Education mess desecrates the graves of June 16 heroes: iLIVE
THE country has just commemorated the sacrifices made by the youth in the fight for liberation and freedom during the 1976 Soweto uprisings ("State not playing by the book", June 18).
Not much has been achieved and little has changed after many died fighting for equal access to education and refusing to be taught in Afrikaans . English and Afrikaans are still favourite official languages in a country whose majority cannot comprehend the languages.
In a country mired by high rates of unemployment and economic inequalities, education must be the glue that holds pieces together.
However, aspirations of the youth of 1976 still linger on 36 years later and 18 years into a democratic dispensation.
Socioeconomic gaps have widened and access to good education is a luxury reserved for the rich.
Education, more especially in public schools, has become a political tool for lazy and inept politicians ready to abuse it as a bargaining chip.
Children in Limpopo and Eastern Cape have become sacrificial lambs for callous and snobbish politicians.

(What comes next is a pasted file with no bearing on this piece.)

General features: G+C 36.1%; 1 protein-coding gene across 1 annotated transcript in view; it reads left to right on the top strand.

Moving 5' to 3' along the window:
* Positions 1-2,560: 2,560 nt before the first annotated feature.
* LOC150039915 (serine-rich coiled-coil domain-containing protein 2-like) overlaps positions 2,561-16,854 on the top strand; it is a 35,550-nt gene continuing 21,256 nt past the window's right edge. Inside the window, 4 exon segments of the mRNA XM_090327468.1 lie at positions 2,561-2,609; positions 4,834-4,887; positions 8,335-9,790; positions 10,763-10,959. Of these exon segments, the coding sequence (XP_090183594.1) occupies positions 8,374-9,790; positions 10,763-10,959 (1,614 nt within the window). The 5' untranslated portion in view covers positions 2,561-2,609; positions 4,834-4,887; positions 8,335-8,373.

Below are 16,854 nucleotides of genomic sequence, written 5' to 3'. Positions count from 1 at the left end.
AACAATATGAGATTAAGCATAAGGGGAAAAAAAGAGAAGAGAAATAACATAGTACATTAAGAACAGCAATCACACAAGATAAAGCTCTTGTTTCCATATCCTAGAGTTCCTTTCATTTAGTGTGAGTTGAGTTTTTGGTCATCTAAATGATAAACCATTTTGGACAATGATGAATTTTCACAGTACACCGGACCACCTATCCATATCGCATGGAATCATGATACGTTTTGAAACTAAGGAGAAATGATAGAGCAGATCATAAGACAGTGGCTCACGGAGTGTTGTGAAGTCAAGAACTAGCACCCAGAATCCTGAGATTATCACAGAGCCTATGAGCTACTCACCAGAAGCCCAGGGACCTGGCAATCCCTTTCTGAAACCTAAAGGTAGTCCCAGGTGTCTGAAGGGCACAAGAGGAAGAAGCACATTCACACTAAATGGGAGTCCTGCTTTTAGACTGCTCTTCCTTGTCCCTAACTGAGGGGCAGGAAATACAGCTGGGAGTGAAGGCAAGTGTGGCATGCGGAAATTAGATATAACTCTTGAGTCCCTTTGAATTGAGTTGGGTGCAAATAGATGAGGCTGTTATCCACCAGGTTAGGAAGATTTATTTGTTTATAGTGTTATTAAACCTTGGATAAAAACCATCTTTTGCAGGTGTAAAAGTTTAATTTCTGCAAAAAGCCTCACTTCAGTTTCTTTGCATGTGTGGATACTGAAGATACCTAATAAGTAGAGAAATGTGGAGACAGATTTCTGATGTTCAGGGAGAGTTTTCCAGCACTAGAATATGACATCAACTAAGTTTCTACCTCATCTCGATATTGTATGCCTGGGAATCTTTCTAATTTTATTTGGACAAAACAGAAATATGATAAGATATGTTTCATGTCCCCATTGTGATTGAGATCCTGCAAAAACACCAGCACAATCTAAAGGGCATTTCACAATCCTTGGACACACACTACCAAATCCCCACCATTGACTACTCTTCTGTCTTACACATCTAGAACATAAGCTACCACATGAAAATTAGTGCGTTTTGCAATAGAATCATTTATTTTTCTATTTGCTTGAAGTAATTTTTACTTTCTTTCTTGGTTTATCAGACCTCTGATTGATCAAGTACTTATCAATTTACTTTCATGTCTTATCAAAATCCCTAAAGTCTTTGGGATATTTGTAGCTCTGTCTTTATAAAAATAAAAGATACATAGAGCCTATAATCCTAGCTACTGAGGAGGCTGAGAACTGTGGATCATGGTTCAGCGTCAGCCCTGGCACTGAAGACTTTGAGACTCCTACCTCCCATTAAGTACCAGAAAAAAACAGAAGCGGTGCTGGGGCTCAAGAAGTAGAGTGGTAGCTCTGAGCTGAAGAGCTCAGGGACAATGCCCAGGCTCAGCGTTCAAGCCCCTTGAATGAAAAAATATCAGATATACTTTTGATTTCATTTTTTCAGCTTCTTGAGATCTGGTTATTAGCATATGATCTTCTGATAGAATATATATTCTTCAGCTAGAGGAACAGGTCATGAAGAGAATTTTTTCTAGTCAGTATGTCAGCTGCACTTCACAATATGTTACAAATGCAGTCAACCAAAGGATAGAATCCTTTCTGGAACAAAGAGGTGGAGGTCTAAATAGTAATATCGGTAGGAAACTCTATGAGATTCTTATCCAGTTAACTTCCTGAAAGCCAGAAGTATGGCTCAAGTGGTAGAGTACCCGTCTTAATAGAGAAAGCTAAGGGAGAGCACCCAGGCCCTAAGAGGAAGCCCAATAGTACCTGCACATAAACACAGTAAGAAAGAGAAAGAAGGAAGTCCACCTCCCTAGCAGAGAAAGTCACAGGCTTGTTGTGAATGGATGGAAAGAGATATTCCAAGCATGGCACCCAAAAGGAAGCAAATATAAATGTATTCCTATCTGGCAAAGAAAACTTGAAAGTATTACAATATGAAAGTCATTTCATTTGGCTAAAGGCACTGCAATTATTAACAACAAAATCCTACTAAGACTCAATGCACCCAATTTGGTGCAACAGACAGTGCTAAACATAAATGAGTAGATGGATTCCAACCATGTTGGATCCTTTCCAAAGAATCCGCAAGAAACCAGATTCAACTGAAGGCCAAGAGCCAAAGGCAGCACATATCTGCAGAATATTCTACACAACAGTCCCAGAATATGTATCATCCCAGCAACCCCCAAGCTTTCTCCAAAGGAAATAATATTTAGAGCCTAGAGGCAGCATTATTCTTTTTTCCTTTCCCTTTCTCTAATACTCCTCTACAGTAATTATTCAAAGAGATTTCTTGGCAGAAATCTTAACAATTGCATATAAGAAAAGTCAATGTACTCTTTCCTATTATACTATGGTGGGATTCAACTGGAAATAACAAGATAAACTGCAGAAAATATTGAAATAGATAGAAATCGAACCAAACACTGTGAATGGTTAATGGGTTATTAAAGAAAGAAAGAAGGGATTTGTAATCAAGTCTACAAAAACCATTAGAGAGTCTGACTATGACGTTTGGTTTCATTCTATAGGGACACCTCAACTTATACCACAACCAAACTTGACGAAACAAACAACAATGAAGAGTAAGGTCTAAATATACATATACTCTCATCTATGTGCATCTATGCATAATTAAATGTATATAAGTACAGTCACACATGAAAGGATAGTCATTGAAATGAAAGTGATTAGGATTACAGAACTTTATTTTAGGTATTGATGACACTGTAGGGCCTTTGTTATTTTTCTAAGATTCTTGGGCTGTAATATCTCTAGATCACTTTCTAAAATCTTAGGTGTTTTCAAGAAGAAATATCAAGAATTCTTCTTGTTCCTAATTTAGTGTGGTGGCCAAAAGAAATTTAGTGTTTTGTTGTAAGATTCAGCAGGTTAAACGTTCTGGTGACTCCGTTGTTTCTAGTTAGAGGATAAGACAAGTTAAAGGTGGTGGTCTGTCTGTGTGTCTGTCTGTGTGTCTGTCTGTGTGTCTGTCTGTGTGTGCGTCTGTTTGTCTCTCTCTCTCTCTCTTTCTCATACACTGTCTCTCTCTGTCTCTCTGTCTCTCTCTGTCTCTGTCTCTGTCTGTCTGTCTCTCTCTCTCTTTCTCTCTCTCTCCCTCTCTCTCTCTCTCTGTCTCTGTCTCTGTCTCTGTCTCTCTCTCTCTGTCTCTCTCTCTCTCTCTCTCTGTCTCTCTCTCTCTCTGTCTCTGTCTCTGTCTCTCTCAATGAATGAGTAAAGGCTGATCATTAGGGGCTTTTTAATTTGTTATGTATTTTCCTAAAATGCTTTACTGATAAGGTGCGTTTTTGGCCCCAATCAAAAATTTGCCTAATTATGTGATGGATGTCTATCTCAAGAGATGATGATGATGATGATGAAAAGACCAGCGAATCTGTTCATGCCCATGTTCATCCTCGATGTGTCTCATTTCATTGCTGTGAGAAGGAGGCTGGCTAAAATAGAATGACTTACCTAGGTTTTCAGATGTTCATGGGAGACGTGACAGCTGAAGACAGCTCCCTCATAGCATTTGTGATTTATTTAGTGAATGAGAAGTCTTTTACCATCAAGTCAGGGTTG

In the Eastern Cape, pupils attend classes in dilapidated mud buildings , kneeling or squatting on a dusty floor to take notes, and Basic Education Minister Angie Motshekga says there is no crisis.
In Limpopo, open spaces with signs posted on trees are called classrooms. Pupils have gone half the academic year without books, yet the same minister thinks a court case forcing her department to do its job is sensationalising sensitive issues.
This is a very sad state of affairs and very embarrassing.
Does Motshekga truly believe that she is preparing these children who study under trees and in mud houses to compete fairly and equally on the international level in years to come?
Her actions are worse than "bantu" education.
How do we expect our children to learn, grow, be nourished and get intellectually stimulated when resources are diverted towards the wellbeing of officials and their families?
The youth are being failed by this inept system and soon they will grow tired of useless promises from arrogant officials, especially the unemployed youth.
Steve Biko, Tsietsi Mashinini, Khotso Seatlholo, et al, must be turning in their graves for their struggle for liberation was truly in vain.